Many students attended some medical school lectures at a young age, but few actually graduated. As an example, the number of students registered for the school year 1850-1851 at Albany Medical College was over 200, verses how many actually graduated, less than 20. Many just attended, but very few made it through or were simply taking 'refresher' courses. Many of the famous medical colleges also served as 'refresher' courses for existing practicing doctors. Again, these non-degree-seeking students would fill the school's rolls, but only those few who completed the courses are listed as graduates. The reason for qualifying boards in the early months of the War was to weed out the 'wantabes' and 'charletons' to provide real, trained surgeons to the soldiers.
Buying eBay, European, or English sets:
One of the big problems with buying any European set is dating the set to a specific time frame because there is very little information available about specific European and in most cases English sets, with which you can accurately date the sets to five or ten year time frames. There are a couple of books on European and English topics (Bennion, Kickup), but nothing to match Edmonson's comprehensive work on ‘American Surgical Instrument Makers’, or sets. I guess one could buy a European military set made immediately before the War and romance about it being used in the War. European sets are much more extensive than American sets prior to the Civil War and the French sets are most impressive in particular, many of these well-made and technically advanced sets were imported to the United States before the Civil War began, but were most likely found in larger cities among well-trained physician/surgeons practicing or teaching in leading medical colleges or hospitals such as Bellevue Hospital in New York.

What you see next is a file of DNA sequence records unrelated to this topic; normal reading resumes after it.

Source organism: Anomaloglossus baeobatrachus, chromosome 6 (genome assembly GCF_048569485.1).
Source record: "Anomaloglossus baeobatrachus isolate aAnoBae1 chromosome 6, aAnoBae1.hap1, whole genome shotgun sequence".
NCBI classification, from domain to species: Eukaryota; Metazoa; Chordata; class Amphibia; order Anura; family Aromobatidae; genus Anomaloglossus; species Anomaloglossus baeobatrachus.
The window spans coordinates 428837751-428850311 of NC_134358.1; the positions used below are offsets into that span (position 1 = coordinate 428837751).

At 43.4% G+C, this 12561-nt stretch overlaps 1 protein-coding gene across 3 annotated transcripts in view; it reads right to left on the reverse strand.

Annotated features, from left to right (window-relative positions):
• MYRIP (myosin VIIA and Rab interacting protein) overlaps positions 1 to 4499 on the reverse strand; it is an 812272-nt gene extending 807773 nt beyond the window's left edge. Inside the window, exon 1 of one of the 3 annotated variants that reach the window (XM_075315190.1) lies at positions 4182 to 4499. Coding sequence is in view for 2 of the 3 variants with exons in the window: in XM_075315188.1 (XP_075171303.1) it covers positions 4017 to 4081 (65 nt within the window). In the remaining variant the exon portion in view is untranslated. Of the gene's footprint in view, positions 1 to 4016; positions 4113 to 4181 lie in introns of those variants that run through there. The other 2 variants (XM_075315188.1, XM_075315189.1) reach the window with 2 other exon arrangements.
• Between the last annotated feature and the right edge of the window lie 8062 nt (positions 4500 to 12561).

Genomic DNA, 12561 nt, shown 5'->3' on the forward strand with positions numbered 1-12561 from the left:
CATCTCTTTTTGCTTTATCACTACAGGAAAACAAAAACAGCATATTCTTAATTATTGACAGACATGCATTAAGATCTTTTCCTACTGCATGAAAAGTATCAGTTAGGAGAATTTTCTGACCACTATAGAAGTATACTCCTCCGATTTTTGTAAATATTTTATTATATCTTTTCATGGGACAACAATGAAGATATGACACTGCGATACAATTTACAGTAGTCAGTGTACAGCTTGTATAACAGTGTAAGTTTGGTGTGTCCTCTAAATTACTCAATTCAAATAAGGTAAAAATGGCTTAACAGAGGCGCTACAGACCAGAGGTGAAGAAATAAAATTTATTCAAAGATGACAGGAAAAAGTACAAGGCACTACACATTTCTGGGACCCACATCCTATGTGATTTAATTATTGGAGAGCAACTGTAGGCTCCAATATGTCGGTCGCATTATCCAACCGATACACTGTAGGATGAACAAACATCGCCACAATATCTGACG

If you are a real gambler, go play the game on eBay. Roll the dice and make a bid on a 'True Civil War' set offered almost nightly. Typically they are listed by the seller as "Civil War Era" to be safe. Documented Civil War sets are extremely rare. Finding one on eBay or at any auction is going to be pure speculation on your part unless you possess a great deal of knowledge, but they do surface from time to time, so do your homework first if you spot one.
Again, keep in mind; some dealers hype their sets as being "Civil War" because those sets bring a premium. Some are not above generating provenance to prove a fake. The same follows for dealers who 'plant' instruments in sets to fill them out. You have to know what is correct and what is not or you are going to end up with a set which is less valuable than what you paid for, or a sore point in your collection.
You are not likely to get a serious Civil War set unless you study and get out there to associate with other Civil War and especially medical collectors with deep knowledge. If you go to just any internet sales site, auction, or local antique shop, and think you are going to get an honest representation on a 'real' Civil War set... well, there's that bridge in Brooklyn for you too.